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June 20, 1896


JAMA. 1896;XXVI(25):1233. doi:10.1001/jama.1896.02430770035003

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At the recent meeting of the Asssociation of American Physicians, one of the papers that attracted most attention was that of Dr. S. Weir Mitchell on the untoward effects of bromids in certain cases. He showed that the popular usage of these drugs is liable to lead to abuse, and that cases are not infrequent in which serious or even fatal bromid intoxication has occured. The almost universal use of the bromids makes these effects the more important, as they are sometimes unrecognized by the physician, and still more often by the laity, who have learned to indulge in self-medication with these supposedly innocuous agents. While these facts have not been generally unknown to the profession, it is well to have attention called to them by an authority whose name will insure to any of his utterances a respectful consideration.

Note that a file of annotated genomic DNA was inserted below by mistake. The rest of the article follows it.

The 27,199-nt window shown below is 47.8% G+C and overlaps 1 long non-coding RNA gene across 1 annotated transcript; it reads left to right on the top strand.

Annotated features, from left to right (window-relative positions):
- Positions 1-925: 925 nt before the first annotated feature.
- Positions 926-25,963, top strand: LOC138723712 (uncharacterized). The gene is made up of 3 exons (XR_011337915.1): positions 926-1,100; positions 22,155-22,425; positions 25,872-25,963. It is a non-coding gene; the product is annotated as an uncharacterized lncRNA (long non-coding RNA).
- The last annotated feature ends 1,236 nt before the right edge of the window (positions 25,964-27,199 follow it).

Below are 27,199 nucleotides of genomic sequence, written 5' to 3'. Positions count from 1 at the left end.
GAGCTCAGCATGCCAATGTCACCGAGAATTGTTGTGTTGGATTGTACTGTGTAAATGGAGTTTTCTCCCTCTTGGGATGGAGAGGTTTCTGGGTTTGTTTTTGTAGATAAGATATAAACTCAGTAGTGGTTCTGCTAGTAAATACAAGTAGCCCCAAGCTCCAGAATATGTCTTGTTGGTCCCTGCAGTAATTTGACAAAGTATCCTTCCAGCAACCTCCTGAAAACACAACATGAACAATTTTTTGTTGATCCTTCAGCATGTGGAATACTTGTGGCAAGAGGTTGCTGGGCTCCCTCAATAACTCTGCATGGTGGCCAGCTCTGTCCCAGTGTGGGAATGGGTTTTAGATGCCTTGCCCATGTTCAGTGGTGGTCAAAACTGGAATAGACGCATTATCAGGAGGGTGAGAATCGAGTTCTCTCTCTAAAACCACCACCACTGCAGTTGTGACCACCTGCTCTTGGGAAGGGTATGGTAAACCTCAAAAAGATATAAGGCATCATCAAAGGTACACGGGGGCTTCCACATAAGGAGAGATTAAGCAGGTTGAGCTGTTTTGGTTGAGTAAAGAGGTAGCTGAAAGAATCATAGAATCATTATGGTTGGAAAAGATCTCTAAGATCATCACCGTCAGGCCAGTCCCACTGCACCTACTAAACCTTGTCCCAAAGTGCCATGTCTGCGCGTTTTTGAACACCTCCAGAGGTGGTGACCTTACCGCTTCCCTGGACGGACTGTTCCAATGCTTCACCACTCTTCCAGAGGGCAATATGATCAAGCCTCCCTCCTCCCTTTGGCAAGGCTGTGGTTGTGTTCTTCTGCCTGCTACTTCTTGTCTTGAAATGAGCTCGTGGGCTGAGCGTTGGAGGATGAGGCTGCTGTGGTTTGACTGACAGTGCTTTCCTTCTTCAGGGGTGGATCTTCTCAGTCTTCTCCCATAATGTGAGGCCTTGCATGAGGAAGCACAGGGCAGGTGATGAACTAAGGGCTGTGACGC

One point especially noted by Dr. Mitchell was the danger

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